Perhaps thanks to YouTube, more people understand that light emitting diodes (LEDs) and solar cells may be thought of as mirror images of one another because the conversion of energy in each involves similar interactions of charge carriers. It’s easy to find YouTubers who have either created solar arrays from LEDs or rigged solar cells to emit light. Of course, LED-based solar panels are inefficient because LEDs aren’t optimized to convert light into charge carriers. Ditto for solar cells that emit light.
Actually, any ordinary diode will function as a solar cell or as and LED, either converting photons to charge carriers when exposed to light or generating photons when passing current. This doesn’t happen in ordinary diodes because their P-N junction is encased in a light=proof package. To see why, consider the reason a diode passes current in one direction but not the other. This diode action is often explained in terms of covalent bonds and the number of electrons in the atom’s outer shell.
The rule of eight or the Octet rule describes the tendency of atoms to have eight electrons in their valence shell. Eight electrons in this shell allow atoms to be stable and non-reactive. But atoms containing less than eight electrons in their final shell tend to bond with other atoms to get eight electrons there. An often-used example is fluorine with seven outer-shell electrons. It will readily bond with a another nearby fluorine atom to share one of the outer-shell electrons so each atom has eight outer electrons.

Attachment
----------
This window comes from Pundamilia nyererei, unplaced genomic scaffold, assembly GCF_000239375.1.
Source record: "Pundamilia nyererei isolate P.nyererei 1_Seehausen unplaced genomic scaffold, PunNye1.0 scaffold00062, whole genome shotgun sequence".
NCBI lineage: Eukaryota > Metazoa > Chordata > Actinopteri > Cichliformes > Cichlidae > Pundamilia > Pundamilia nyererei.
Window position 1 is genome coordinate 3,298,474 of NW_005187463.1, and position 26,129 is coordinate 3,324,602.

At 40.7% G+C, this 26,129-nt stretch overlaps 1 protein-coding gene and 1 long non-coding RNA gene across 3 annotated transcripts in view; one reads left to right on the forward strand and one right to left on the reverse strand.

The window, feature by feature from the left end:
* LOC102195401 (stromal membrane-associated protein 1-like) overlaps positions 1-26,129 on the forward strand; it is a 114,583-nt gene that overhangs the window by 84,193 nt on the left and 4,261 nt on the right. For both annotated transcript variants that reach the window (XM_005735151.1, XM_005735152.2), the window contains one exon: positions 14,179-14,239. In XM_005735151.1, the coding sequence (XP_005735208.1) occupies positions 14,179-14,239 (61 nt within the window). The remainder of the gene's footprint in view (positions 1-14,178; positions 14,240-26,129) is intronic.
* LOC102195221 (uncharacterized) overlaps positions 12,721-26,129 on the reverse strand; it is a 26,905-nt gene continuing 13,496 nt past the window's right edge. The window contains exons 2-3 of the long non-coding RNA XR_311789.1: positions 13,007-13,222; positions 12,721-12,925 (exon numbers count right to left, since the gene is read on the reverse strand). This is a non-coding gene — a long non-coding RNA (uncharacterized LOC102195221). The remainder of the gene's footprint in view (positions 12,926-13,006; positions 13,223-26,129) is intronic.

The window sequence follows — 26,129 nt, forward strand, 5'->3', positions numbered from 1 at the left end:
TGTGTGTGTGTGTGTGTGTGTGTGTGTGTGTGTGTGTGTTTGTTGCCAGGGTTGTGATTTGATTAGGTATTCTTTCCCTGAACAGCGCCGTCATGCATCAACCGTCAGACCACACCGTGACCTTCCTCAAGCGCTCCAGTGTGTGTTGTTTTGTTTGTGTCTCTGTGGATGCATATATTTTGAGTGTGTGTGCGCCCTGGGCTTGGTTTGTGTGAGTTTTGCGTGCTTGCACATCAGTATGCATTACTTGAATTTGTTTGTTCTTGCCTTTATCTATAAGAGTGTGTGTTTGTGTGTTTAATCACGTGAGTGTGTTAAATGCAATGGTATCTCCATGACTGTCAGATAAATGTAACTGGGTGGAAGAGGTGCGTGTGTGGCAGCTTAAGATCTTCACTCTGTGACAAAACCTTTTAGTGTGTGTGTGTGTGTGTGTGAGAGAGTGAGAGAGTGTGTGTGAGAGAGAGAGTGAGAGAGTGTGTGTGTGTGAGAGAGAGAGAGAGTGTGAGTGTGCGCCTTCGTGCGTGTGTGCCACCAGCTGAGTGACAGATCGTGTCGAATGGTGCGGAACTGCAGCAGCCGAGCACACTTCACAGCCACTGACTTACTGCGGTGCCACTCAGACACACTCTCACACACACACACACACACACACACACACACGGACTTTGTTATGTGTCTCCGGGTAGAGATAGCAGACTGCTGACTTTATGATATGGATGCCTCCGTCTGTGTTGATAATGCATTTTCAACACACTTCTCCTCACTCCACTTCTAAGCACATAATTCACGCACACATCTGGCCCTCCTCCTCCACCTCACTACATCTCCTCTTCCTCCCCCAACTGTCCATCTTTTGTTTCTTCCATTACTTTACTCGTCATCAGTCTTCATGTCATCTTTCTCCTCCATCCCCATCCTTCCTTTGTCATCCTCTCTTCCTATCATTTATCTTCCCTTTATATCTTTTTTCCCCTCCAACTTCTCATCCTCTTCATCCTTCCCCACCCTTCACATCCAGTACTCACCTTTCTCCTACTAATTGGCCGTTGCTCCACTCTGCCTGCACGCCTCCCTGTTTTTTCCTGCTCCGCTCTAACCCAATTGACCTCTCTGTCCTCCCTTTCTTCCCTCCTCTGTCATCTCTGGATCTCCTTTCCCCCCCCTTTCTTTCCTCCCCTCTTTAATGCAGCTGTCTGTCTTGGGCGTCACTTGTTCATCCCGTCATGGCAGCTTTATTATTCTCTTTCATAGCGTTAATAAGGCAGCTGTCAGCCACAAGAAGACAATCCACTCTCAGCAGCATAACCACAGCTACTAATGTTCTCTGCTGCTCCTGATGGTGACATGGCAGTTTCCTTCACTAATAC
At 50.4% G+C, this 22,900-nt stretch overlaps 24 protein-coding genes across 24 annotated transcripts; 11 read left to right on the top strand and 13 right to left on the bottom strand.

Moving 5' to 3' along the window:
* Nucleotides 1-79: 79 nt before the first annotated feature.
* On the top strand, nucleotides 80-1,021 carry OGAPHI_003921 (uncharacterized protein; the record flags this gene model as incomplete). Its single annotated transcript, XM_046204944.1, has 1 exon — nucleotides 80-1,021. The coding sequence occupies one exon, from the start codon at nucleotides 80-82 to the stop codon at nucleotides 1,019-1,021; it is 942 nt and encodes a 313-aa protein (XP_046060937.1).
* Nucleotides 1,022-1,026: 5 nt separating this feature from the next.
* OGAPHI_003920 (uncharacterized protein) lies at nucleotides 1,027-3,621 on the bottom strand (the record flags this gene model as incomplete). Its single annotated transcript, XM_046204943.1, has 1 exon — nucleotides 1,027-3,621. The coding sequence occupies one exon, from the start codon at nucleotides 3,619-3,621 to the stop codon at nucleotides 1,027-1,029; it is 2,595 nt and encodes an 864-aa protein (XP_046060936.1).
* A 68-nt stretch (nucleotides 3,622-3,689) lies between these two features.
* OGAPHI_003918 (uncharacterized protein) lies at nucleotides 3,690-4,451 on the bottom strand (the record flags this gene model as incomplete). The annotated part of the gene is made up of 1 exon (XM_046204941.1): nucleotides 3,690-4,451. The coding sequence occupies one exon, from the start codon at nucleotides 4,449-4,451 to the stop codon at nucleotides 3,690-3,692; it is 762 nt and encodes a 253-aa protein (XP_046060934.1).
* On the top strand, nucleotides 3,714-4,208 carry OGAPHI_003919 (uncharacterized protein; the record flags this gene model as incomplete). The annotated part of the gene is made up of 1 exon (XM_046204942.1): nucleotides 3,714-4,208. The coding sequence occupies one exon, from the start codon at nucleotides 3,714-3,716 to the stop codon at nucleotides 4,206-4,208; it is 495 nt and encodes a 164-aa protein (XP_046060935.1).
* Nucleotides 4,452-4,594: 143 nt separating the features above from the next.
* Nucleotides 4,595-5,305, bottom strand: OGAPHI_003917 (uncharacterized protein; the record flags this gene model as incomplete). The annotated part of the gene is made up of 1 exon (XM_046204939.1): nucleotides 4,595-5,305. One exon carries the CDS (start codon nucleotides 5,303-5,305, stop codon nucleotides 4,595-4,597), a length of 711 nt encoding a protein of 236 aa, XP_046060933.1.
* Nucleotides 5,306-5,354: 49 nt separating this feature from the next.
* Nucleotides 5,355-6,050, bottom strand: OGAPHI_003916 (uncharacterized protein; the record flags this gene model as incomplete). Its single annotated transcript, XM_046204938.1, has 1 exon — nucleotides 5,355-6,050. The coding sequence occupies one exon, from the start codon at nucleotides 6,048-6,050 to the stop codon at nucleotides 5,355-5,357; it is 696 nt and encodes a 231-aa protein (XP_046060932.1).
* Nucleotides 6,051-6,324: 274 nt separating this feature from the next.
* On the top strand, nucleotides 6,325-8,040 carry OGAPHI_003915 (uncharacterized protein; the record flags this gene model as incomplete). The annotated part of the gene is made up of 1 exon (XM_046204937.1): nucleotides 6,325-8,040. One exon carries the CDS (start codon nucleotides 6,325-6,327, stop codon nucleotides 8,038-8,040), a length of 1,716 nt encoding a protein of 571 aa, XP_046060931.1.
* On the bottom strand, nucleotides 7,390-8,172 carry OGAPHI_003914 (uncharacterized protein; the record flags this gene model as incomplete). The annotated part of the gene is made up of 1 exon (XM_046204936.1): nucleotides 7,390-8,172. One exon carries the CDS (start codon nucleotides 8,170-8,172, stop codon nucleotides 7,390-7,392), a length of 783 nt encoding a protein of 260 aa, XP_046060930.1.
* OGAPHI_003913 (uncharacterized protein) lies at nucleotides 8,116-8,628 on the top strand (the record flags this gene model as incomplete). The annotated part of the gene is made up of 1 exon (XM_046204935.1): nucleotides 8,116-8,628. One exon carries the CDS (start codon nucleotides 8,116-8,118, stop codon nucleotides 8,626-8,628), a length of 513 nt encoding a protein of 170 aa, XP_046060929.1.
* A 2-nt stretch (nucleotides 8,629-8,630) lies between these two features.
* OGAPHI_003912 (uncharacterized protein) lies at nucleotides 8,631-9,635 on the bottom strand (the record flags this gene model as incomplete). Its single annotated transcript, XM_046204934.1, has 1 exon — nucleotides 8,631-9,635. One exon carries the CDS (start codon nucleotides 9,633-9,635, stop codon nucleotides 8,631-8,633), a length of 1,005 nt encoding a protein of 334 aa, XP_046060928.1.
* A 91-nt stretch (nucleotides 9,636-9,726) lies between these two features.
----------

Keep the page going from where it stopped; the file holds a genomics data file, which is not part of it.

With this in mind, recall that silicon has four outer-shell electrons. So it tends to bond with multiple other silicon atoms three dimensionally to complete the final shell, resulting in a silicon crystal grown through covalent bonding. To make silicon a conductor, some of the silicon atoms are swapped out for an element with extra electrons (such as phosphorus) or fewer electrons (such as boron). This creates charge carriers, either electrons or holes into which nearby electrons jump.
A diode, of course, contains one piece of N-type silicon with extra electrons and one piece of P-type silicon with extra holes. At the junction of the two materials, electrons of the N-type silicon diffuse a bit into the P-type silicon to fill the holes there, building up negative charge. Similarly, spots the electrons have left in the N-type material create a buildup of positive charge. In the absence of an external voltage, there’s an equilibrium in the so-called depletion zone at the junction of the N and P-type material.
Connecting the poitive terminal of a battery to the N-type material causes freely moving negatively charged electrons to move toward the positive battery node because opposites attract. Simultaneously, holes in the P-type material get pulled toward the negative battery terminal. In this scenario, the depletion zone grows larger and no current can flow.
Reversing the polarity of the battery pushes electrons into the N-type material and holes into the P-type material, toward the diode junction. The depletion zone shrinks, and a sufficiently large voltage makes electrons jump across the smaller zone.